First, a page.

Many people also wonder if diet can help to treat conditions such as arthritis and osteoporosis. At present, no conclusive evidence exists to recommend one kind of diet over another for the treatment of arthritis. However, a lowfat vegetarian diet may be helpful in promoting normal weight, which, in turn, may help reduce or prevent some symptoms of arthritis.
The risk for osteoporosis is influenced by many factors, including diet. Diets that are excessively high in protein and sodium can accelerate the loss of calcium from bones. Vegetarian diets tend to be moderate in protein content and, when care is taken to avoid processed foods, they can be lower in sodium as well. Including plenty of greens and other vegetables in the diet will help to ensure an adequate intake of calcium.
One of the most common surgical procedures for older people is cataract surgery, and there is a considerable amount of research being conducted presently on the relationships between diet and the incidence of cataracts and macular degeneration.
Depression because of changes in living conditions, loss of companions, certain medications, and complications in preparing meals can all result in a loss of interest in food. Sometimes eating smaller, more frequent "mini-meals" can help. It may also be a good idea to seek out meals in a social context. For instance, local vegetarian societies may have regular organized potluck dinners or restaurant outings that provide an opportunity to make new friends and enjoy a meal in the company of others.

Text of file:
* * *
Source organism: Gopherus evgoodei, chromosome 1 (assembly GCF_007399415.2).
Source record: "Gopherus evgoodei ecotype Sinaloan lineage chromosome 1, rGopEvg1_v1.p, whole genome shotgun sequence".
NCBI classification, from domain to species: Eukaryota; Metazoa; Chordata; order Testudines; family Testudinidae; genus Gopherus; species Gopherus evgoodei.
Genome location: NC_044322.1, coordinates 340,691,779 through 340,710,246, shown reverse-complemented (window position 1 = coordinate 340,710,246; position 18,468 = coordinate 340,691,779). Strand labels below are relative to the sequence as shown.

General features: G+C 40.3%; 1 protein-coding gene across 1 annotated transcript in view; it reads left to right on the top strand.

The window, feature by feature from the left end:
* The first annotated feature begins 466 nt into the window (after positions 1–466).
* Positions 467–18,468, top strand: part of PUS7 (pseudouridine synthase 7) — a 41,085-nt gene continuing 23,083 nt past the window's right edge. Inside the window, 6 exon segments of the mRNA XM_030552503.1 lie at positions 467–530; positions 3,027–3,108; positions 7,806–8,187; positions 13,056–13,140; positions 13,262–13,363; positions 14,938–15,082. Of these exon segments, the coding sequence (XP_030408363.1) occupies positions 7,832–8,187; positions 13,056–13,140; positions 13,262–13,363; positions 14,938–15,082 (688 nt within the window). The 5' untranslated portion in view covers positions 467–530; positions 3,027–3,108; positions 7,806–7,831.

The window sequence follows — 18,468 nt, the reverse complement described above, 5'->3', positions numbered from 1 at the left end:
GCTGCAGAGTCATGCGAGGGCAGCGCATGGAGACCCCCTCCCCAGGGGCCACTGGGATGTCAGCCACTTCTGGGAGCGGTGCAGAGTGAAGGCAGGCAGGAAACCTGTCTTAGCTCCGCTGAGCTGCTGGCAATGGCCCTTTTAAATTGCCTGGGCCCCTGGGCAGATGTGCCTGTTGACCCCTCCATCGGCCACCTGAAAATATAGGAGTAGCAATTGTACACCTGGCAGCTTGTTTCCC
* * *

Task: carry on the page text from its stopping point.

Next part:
Some common nutrition-related problems that older people encounter, and suggestions for dealing with them, are summarized in the following chart:
|Flatulence or gas
Burning sensation, heartburn
|Eat smaller, more frequent meals.|
Belching or bloating
|Avoid alcohol, carbonated beverages,
and high fat foods such as some
sweets, meats, oils and margarine,
and high-fat dairy foods.
Eat slowly and chew foods well.
Avoid lying down after meals.
If you do, keep head and back
elevated at a 30-degree angle.
Consider reducing aspirin intake Ask physician to check medications.
See dentist if problem is poorly fitting dentures. Cut food into small pieces and chew food at a comfortable, unhurried pace.